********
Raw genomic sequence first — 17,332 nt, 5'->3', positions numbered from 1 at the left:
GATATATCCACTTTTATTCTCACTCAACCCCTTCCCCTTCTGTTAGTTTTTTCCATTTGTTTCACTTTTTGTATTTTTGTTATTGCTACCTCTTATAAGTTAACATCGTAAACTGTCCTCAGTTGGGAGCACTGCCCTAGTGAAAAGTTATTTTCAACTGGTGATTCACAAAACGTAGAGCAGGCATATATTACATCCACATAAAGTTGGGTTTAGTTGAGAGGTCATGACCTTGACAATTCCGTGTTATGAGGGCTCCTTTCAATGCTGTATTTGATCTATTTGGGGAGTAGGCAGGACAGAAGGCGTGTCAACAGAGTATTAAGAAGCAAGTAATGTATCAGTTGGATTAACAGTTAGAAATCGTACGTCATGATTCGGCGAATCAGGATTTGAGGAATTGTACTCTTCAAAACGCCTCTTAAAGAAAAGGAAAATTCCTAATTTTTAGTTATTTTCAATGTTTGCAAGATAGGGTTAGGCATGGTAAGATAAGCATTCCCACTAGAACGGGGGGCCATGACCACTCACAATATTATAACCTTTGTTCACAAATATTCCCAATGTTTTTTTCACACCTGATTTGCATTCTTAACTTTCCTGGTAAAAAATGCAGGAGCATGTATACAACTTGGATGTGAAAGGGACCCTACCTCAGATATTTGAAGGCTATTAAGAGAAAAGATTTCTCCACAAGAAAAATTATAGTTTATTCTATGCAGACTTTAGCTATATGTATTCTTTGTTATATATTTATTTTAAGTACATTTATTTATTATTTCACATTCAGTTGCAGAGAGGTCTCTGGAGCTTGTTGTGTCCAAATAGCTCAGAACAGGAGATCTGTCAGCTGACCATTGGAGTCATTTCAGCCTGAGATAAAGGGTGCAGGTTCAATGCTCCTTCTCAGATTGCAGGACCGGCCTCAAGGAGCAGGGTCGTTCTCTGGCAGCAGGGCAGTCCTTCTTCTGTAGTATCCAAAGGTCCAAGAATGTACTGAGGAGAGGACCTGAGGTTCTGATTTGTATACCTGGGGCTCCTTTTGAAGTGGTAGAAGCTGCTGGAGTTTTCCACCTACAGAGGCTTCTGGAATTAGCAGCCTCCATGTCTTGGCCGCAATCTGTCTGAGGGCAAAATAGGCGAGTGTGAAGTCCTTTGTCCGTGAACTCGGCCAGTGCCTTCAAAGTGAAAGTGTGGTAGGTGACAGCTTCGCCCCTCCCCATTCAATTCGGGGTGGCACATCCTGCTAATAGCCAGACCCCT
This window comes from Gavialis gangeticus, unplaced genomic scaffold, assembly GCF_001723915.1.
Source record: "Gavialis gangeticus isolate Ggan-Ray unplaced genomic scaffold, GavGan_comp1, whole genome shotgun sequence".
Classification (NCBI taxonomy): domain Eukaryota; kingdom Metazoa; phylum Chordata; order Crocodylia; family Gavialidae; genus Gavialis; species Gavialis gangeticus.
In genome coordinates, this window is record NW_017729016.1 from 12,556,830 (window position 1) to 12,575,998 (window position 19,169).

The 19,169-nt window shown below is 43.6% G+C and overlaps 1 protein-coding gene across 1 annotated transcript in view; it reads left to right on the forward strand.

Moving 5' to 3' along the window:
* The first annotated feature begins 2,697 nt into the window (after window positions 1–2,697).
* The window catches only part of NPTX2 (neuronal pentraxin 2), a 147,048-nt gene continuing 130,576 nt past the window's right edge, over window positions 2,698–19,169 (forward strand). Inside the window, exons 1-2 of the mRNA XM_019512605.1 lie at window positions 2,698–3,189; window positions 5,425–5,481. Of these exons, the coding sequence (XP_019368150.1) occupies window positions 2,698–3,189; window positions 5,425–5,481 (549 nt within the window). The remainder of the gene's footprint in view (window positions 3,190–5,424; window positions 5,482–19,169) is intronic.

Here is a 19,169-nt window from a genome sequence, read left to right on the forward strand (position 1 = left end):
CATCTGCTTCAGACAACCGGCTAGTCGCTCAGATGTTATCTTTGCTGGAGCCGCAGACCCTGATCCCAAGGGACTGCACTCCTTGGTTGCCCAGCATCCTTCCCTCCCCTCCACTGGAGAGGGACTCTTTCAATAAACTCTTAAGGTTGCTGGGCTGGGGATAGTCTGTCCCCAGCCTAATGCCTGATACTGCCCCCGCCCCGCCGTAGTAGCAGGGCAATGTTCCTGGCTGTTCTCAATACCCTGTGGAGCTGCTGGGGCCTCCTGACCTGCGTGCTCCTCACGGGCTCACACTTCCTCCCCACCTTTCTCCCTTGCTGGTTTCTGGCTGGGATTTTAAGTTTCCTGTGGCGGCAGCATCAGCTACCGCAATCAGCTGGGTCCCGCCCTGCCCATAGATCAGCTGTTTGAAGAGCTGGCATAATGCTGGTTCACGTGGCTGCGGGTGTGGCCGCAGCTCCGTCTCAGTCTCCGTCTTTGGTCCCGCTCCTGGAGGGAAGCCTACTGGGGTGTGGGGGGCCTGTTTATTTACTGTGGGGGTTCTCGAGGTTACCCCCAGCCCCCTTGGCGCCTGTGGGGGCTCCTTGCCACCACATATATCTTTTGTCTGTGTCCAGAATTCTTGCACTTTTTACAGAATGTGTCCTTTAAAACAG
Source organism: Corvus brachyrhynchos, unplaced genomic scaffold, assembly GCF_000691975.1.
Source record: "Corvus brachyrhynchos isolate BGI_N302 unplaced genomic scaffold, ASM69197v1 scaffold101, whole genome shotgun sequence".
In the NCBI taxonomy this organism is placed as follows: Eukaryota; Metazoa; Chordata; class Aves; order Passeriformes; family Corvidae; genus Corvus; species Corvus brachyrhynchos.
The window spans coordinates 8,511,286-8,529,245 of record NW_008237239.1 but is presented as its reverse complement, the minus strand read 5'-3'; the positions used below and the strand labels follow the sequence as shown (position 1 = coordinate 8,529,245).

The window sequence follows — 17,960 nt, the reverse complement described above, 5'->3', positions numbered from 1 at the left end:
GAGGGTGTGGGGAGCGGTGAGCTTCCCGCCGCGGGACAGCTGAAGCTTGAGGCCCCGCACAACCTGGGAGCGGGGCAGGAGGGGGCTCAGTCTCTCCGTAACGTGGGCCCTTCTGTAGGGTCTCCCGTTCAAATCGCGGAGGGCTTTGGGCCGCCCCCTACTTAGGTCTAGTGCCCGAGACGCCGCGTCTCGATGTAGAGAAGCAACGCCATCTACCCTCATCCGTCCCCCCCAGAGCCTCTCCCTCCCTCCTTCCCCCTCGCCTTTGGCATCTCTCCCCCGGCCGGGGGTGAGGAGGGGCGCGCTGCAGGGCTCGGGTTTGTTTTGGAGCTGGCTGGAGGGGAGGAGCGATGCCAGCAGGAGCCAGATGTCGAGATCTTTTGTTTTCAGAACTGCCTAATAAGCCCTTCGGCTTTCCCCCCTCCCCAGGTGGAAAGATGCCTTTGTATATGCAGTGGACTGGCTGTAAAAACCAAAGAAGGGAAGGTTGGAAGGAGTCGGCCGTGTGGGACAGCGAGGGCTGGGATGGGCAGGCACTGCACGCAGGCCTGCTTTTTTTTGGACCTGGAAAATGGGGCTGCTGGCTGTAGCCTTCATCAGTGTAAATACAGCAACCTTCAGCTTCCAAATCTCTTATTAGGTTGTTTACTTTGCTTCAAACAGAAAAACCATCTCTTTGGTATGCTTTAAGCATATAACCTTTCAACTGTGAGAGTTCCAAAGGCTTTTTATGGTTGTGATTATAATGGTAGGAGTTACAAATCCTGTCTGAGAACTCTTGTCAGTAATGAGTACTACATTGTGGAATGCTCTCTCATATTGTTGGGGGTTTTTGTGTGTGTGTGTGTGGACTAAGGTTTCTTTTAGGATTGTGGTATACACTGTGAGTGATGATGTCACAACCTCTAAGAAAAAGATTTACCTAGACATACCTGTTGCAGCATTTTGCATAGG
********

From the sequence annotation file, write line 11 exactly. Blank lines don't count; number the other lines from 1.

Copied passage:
Here is a 19,169-nt window from a genome sequence, read left to right on the forward strand (position 1 = left end):